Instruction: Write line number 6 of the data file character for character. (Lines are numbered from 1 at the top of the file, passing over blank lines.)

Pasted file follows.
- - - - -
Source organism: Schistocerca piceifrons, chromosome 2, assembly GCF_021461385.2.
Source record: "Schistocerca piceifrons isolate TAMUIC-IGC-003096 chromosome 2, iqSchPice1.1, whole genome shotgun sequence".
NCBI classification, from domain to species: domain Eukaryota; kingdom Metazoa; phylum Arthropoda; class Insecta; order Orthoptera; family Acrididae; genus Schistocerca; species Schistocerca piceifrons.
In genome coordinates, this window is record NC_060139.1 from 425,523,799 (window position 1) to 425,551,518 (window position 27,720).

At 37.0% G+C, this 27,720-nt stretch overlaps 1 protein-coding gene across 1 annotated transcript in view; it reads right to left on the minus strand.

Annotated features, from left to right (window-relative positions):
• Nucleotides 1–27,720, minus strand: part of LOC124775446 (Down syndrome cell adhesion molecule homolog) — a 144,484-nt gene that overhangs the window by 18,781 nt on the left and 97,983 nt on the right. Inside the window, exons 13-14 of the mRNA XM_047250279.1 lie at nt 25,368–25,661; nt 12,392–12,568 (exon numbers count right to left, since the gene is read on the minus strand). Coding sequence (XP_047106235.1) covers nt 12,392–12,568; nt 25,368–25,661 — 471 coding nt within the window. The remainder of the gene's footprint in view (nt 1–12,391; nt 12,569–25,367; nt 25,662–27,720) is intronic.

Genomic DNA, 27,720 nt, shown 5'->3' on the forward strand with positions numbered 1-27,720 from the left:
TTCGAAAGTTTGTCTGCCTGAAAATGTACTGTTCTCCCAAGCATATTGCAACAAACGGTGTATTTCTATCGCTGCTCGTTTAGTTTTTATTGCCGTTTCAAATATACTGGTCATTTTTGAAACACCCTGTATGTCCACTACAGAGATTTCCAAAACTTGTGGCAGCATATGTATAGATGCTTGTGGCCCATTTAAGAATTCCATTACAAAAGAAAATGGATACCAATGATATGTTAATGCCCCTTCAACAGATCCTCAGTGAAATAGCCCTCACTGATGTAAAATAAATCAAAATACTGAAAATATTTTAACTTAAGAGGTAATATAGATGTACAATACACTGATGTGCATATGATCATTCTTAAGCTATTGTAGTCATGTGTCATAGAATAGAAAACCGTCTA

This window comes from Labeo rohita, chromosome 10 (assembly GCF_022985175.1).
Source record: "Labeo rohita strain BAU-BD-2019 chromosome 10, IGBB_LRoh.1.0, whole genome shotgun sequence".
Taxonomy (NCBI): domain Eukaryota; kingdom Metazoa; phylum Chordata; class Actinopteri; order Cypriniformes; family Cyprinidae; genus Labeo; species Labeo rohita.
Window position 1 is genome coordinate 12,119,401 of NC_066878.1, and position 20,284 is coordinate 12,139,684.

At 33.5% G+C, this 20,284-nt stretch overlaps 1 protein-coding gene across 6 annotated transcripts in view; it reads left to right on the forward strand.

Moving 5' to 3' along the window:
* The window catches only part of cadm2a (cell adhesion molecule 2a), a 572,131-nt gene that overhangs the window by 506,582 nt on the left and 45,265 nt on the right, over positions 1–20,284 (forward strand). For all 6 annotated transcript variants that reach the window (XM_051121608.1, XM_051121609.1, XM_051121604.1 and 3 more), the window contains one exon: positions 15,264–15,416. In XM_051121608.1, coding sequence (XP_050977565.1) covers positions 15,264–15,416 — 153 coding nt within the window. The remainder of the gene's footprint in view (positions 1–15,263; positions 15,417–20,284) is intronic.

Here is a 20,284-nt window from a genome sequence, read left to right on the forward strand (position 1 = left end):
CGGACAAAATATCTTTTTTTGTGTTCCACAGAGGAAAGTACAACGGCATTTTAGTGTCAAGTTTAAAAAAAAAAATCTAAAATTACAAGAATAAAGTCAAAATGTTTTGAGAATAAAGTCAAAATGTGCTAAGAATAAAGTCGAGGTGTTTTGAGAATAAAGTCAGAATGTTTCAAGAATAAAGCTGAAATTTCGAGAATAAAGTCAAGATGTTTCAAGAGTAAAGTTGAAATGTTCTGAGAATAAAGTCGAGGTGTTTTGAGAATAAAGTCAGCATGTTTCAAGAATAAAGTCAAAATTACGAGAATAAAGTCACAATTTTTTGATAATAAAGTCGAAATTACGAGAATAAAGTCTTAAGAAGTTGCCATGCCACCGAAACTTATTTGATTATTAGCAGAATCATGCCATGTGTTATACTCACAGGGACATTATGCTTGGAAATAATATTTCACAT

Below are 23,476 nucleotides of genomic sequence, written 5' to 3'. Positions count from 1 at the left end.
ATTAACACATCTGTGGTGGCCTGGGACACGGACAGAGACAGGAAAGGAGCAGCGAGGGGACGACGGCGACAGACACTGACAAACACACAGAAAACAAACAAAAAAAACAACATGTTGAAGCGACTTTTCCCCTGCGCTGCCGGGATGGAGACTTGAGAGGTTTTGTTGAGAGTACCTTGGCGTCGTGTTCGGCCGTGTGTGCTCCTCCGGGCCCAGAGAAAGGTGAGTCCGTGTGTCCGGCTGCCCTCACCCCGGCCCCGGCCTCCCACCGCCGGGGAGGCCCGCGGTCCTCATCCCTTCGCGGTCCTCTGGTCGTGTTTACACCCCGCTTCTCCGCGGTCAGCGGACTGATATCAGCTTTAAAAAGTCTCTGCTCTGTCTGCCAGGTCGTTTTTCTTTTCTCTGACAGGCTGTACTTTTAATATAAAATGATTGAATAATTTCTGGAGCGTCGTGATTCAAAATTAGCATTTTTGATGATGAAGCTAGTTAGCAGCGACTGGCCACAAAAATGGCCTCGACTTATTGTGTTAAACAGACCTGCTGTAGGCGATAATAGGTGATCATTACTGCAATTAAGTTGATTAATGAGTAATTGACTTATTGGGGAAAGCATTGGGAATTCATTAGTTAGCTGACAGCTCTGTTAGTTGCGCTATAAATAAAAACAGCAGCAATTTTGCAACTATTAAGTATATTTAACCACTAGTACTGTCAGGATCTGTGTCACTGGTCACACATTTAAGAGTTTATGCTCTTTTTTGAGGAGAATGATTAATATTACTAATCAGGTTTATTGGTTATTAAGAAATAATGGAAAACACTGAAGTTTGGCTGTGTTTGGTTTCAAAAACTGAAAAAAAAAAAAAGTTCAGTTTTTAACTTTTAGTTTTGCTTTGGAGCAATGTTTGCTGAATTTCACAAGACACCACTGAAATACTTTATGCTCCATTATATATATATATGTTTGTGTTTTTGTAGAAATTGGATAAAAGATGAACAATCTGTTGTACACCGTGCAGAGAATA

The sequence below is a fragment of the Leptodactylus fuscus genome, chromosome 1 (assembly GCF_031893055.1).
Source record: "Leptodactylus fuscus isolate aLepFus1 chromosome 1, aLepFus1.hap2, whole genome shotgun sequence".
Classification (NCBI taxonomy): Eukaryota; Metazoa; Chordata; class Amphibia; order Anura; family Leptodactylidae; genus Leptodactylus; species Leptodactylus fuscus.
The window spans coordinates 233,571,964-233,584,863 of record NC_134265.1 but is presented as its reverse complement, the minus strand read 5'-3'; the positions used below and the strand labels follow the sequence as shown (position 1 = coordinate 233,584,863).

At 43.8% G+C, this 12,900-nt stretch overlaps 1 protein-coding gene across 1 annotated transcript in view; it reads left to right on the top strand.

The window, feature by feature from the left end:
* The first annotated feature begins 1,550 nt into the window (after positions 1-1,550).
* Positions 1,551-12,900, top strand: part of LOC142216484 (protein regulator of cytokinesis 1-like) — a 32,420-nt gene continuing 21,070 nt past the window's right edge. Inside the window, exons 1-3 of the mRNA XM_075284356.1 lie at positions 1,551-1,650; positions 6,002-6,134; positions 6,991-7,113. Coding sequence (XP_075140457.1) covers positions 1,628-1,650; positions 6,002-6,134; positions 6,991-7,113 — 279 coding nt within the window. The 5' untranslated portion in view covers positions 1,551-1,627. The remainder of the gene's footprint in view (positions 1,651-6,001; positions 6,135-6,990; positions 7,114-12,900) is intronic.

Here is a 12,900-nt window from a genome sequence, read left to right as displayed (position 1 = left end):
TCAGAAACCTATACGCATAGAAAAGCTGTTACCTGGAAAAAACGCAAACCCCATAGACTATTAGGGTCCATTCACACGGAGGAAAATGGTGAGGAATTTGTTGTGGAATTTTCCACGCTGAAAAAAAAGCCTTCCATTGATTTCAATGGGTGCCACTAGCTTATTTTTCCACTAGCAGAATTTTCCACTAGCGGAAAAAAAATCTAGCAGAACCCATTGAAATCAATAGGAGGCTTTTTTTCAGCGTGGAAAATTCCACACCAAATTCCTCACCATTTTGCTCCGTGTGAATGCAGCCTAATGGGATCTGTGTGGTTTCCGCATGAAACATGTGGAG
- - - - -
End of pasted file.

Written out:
Annotated features, from left to right (window-relative positions):